• The Energy Saving Trust gives advice and support on home energy efficiency.
  • Macmillan Cancer Support has lots of information and advisors you can speak to about financial matters, including benefits, energy bills, and housing costs. They also give other types of support to people with cancer.
  • Maggie’s provide information on money and benefits for people with cancer, and often have advisors in their centres. They also give other types of support to people with cancer.
  • MoneySavingExpert is a website with tips and information for the general public about how to save money and understand your finances better.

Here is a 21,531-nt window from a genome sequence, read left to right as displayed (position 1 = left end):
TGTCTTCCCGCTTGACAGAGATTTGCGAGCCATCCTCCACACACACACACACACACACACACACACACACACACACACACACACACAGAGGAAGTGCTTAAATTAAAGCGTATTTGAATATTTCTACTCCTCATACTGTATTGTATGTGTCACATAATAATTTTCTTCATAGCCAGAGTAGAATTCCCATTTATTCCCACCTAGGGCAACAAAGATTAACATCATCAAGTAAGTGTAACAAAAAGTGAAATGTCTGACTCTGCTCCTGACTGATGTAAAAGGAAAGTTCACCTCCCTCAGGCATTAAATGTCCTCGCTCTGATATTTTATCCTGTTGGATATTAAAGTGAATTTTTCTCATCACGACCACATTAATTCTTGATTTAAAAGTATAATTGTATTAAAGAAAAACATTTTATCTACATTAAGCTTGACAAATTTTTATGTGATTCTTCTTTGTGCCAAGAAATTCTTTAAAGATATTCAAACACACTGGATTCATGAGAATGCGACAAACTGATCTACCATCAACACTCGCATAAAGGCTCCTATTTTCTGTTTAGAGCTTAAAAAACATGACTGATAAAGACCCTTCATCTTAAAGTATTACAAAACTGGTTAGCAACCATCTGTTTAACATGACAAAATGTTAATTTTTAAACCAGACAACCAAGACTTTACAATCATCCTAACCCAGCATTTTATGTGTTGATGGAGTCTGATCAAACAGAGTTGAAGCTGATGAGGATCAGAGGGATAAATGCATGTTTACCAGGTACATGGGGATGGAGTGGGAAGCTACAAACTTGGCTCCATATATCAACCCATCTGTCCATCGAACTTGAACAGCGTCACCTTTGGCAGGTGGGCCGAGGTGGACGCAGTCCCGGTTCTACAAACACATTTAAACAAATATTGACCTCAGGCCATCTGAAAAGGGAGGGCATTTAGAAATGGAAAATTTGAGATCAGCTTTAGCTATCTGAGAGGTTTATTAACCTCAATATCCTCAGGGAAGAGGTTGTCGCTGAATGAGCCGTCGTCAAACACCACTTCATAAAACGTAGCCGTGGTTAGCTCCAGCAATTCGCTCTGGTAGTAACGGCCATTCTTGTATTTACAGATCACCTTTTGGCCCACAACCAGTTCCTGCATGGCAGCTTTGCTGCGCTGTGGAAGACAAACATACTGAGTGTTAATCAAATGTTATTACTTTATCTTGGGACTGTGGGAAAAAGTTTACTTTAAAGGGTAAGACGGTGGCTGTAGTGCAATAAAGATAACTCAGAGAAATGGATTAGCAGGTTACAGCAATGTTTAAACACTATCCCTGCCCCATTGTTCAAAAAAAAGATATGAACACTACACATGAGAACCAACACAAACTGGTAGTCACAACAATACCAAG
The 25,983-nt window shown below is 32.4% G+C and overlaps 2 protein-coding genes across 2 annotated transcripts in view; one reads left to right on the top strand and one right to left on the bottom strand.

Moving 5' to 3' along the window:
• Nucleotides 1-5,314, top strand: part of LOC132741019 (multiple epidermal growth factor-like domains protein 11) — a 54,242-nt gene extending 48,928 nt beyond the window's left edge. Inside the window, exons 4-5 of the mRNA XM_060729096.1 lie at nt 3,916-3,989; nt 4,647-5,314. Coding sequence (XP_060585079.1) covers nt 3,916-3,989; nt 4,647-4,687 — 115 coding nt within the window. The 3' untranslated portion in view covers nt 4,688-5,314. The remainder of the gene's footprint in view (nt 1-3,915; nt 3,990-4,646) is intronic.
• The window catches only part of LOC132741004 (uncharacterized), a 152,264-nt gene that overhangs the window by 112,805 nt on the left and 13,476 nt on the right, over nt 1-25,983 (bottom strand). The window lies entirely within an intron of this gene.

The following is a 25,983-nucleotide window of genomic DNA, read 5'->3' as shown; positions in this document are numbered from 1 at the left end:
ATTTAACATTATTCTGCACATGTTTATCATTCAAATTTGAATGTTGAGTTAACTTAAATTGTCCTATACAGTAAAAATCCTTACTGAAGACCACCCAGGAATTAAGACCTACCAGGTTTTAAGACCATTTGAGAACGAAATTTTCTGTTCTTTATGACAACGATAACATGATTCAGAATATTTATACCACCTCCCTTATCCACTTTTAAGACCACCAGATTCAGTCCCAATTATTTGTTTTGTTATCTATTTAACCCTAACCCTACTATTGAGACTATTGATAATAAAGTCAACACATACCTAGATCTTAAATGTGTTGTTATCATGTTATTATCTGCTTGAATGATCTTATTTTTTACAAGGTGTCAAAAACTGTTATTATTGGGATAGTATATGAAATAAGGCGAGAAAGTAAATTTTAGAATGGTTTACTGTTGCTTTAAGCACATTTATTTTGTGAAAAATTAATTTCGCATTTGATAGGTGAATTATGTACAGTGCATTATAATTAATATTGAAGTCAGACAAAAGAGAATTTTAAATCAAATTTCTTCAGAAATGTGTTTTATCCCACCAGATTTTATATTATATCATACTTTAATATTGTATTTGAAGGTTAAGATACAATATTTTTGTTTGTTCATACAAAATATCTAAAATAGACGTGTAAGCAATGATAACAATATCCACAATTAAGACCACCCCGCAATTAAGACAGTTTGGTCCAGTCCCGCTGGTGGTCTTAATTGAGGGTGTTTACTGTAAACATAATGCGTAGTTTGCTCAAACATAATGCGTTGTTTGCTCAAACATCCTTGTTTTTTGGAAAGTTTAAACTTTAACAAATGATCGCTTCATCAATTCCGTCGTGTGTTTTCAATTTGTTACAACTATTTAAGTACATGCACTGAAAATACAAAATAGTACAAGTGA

• Turn2us is a charity focused on helping people in financial need gain access to welfare benefits, charitable grants and other financial help.

We are here for you

Thank you for reading our blog, we hope it has been helpful.

If you need someone to speak to about pancreatic cancer, you can of course speak to one of our nurse specialists on the Support Line. You can get in touch via email at or pick up the phone and call us on 0808 801 0707.

We know things may be tough at the moment. We are here for you.


Published 24 November 2022

We would like to thank Citizens Advice for kindly checking this information.

This information was accurate when it was published, and we update it regularly, but things can change quickly. So do check the links above for the latest information.